Please note: if an earlier link doesn't work, it may have changed following an update! Check the Category Labels in the side-bar on the right! There you can find animator drafts for sixteen complete Disney features and eighty-six shorts,
as well as Action Analysis Classes and many other vintage animation documents!

Tuesday, March 11, 2008

Prod. 2110 (101 Dalmatians) - Intro

It's been too long, folks! Therefor here a new treat, the complete draft to Prod. 2110, The Hundred and One Dalmatians (or, as it ended up being known as One Hundred and One Dalmatians).

It was a pleasure to be interviewed for the feature on disc 2 of the new Dalmatians DVDs. As could be expected, they only used a few small clips from the hour long interview, conducted by my good friend, the marvelous editor Les Perkins, who directed the shots but was not involved with the editing this time. I am proud to be on the disc at all, so enough said. I was a bit annoyed by there not being any credits on this disc for the people who put it together. And did they HAVE to use that awful puppy animation in the menus? Oh, and just so you know, all spots counted together make 6,469,952 spots...

The Dalmatians had their domestic premiere 1/25/61. In Denmark it premiered 12/26/61, five days before I was born. At a cost of $4mln, it was $2mln cheaper than Sleeping Beauty, and this made possible the continued existence of the animation department at the Disney Studios. And yet, according to IMDb, it was the highest grossing movie of 1961 in the USA.

This post shows the three documents inside the draft folder: two separate lists of sequences and one Cast of Characters. And then, from tomorrow, we'll see who did what for ourselves!
These are pages 001 through 003. Note that the last page is #226!

By the way, IMDb lists an aspect ratio of 1:1.75, and if this is true, it is very close to 16:9 - then WHY did they issue the DVD in 4:3?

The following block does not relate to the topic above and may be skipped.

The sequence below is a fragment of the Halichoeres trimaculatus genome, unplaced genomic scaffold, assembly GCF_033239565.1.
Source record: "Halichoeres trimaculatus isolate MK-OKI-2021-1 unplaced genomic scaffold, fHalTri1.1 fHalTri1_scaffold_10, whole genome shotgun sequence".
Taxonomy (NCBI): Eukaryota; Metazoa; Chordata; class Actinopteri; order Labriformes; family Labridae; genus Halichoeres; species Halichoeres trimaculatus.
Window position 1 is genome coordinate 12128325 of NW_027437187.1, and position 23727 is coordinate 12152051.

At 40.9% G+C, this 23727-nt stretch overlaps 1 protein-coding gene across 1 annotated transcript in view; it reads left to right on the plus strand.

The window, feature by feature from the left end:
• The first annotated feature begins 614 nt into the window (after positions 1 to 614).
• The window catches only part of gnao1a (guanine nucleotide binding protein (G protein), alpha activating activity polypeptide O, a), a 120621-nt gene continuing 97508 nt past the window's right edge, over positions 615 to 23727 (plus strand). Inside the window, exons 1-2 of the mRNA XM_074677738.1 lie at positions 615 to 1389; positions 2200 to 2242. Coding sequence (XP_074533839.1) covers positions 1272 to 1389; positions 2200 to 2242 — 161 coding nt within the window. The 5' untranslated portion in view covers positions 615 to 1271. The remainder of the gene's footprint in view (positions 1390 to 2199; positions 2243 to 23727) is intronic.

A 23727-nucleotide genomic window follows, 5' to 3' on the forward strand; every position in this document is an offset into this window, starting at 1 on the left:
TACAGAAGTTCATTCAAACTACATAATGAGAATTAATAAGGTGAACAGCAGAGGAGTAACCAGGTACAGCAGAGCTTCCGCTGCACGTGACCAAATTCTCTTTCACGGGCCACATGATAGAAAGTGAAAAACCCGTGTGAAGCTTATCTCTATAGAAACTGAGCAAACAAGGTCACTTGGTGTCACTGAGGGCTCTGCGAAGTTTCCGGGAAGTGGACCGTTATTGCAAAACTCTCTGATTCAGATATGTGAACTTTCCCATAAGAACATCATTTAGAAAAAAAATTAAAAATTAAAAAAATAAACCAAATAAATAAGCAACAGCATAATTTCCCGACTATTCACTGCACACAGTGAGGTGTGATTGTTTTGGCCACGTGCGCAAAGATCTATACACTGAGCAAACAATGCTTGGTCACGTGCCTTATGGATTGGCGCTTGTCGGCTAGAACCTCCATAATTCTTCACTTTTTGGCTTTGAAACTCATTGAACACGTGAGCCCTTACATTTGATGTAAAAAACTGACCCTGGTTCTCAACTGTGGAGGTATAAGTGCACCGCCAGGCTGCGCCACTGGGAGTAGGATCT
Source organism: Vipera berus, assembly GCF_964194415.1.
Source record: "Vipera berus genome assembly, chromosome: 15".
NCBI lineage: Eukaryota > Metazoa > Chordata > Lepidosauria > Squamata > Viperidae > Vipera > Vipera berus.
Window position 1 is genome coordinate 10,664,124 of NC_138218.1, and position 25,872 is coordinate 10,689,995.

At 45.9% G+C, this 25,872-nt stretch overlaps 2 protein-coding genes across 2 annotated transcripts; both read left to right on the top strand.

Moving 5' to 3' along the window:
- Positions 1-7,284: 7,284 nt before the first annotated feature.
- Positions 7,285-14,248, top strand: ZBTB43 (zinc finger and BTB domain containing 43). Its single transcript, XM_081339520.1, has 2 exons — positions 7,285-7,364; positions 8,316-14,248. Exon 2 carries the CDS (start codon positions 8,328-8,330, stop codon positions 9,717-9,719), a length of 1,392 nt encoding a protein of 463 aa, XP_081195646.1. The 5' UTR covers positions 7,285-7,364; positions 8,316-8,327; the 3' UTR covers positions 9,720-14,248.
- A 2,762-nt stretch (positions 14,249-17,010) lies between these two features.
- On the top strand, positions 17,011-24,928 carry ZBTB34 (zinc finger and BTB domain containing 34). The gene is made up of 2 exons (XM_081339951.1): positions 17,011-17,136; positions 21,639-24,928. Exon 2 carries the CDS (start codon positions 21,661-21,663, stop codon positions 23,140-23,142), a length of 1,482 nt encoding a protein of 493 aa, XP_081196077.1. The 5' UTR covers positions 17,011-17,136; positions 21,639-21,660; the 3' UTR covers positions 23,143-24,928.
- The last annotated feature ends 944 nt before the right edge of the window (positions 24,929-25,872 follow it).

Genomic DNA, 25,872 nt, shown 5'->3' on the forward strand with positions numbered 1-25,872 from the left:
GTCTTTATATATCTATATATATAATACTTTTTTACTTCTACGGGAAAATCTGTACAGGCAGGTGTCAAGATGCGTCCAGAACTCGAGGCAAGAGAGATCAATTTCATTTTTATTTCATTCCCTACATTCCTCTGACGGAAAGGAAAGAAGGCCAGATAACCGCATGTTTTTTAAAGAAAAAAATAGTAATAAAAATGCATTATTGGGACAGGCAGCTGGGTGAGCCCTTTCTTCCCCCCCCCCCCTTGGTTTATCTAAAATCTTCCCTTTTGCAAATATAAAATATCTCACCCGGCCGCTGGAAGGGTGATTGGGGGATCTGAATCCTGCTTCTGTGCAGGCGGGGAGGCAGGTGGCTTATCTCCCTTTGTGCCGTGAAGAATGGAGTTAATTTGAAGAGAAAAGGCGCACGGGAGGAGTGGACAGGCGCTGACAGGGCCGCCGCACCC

Well, on the trivia page of IMDb, I read: "This film was shot in Standard Academy (1.33:1), although it was designed to be matted to a ratio of 1.75 for widescreen-equipped theatres. When re-released in the mid-1990s, the entire 1.33 frame was matted within a 1.85 (flat) viewing area, so that the entire animated frame could be seen, since most modern theatres no long have the equipment to run films in Academy ratio."
So... if we were not SUPPOSED to see the top and bottom, should it not be matted to widescreen? This is open for debate...

PS. I'm back Stateside for a while...

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Anonymous Michael Sporn says...

WONDERFUL! This is one of my favorite Disney features, particularly the first half. I look forward to studying it.
Thank you, thank you, thank you.

Wednesday, March 12, 2008 at 5:44:00 AM PDT  
Anonymous Rusty Mills says...

I am really looking forward to this. As Michael says, this is one of my favorites.

Wednesday, March 12, 2008 at 9:46:00 AM PDT  
Anonymous Floyd Norman says...

I got drafted off "101 Dalmatians" to serve in the military. Lucky for me, I got back just in time to work on the film before it wrapped.

Friday, March 14, 2008 at 10:41:00 AM PDT  

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